“We are, and will remain, strong and close partners on trade, security and defence. I look forward to working with President-elect Donald Trump, building on these ties to ensure the security and prosperity of our nations in the years ahead.”

May has previously criticised Trump and said his claim parts of London were so radicalised that the police were too afraid to walk the streets was “nonsense”.

Jeremy Corbyn meanwhile has said Trump’s election is a result of public anger at the “failed economic consensus” pursued by establishment politicians.

In a lengthy statement on Wednesday morning, the Labour leader said “some” of the policies promoted by Trump during the campaign against Clinton had been wrong.

However Corbyn views his route to government in the UK as offering a leftwing answer to the frustrations felt by voters at the “governing elite”.

Some supporters of the Labour leader have also suggested Trump’s victory, in the face of most polling data, shows Corbyn can beat Theresa May despite the wide Tory lead.

The reaction was largely one of shock ... from a former Obama advisor ...

... a journalist who had written some of the most critical stories about Trump ...

... a pro-Brexit British journalist ...

... celebrities just waking up in the UK ...

Trump was on course for a dramatic win after winning the battleground states of Florida and Ohio, with aides quickly claiming victory.

Meanwhile across New York, as it became clearer that Clinton wasn’t going to win, some of her supporters began crying and leaving what was supposed to be a victory party at the Javits Center in New York City.

“I brought my 12-year-old daughter here to witness history,” Sarah Alexander said, walking out of the Javits Center looking stunned. Her daughter Natalie was in tears. They came up to New York from Washington, where Alexander had been working on the Clinton campaign for the past 14 months.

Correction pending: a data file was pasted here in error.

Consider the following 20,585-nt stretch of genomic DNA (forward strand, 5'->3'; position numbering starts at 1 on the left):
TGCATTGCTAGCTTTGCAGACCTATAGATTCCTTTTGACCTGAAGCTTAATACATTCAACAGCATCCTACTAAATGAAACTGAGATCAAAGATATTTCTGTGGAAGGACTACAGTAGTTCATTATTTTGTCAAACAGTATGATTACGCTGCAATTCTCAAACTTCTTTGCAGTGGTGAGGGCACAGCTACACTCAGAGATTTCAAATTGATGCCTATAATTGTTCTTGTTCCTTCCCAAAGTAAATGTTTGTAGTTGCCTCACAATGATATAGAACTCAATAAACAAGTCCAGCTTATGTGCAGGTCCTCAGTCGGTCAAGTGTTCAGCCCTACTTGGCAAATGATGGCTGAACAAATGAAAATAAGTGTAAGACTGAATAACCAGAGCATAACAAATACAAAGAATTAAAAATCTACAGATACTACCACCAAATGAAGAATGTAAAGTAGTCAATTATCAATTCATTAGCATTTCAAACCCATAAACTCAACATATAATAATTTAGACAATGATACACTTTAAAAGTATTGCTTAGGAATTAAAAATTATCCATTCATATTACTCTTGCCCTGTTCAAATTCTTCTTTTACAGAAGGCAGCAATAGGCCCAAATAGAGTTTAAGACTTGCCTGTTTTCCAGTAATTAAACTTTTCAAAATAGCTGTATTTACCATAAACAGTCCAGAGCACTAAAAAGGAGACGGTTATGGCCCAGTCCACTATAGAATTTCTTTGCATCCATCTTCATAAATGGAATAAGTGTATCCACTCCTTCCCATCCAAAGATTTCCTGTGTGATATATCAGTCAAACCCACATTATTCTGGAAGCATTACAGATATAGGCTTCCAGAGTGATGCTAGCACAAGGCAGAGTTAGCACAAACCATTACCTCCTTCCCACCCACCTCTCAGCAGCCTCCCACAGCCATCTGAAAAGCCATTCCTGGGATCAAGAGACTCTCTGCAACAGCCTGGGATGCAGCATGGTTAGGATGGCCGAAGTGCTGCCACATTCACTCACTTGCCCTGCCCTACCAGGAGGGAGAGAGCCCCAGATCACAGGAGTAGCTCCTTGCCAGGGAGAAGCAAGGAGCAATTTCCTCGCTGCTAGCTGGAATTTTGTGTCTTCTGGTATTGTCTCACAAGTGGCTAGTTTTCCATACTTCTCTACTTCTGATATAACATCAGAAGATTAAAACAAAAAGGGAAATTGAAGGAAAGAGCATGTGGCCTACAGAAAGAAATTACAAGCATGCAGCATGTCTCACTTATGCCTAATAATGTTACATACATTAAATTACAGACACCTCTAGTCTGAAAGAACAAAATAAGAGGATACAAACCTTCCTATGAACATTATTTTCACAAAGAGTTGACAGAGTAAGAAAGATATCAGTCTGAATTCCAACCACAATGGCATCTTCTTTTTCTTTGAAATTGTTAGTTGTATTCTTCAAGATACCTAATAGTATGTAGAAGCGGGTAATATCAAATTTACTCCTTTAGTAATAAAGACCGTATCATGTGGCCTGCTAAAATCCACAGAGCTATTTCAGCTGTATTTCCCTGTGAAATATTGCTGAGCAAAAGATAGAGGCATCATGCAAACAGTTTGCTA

“We’re in total shock. ... Everything he stands for is something I disagree with,” Alexander said, as her daughter listened with sad wet eyes.

There was a similar scene at a nearby block party for Clinton supporters, with a steady stream of people leaving the bars, holding hands, with tears in their eyes and American flags in their pockets. Many of them said they were too distraught to give their thoughts on what was happening.

“I don’t understand what [Clinton] projects that people find so hateful,” said Benjamin Morse, 45, as he teared up.

Adrees Latif / Reuters
A supporter of Democratic U.S. presidential nominee Hillary Clinton reacts at the election night rally the Jacob K Javits Convention Center in New York.
The Washington Post via Getty Images

Despite the ‘Brexit’ comparison, it’s likely attention will be paid to the vote swept up by third parties, and the FBI’s investigation playing into his ‘Crooked Hillary’ mantra.

The FBI director’s decision to disclose, eleven days before the election, the agency was investigating a new batch of emails apparently connected to Clinton’s private server allowed Trump to take the attention off his own difficulties, and frame Clinton as exactly the Washington politician he has been railling against.

Just 36-hours before polls opened, the FBI announced Clinton would not face charges over the newly discovered emails - though most appear to have made up their minds about the Democrat by that stage.

Trump and Clinton crisscrossed battleground states in the frantic final days of the campaign. The Republican had hoped for a “Brexit plus” result that saw him elected in the face of expectations as he narrowed Clinton’s national poll lead in the final days.

Trump will take office on January 20, 2017.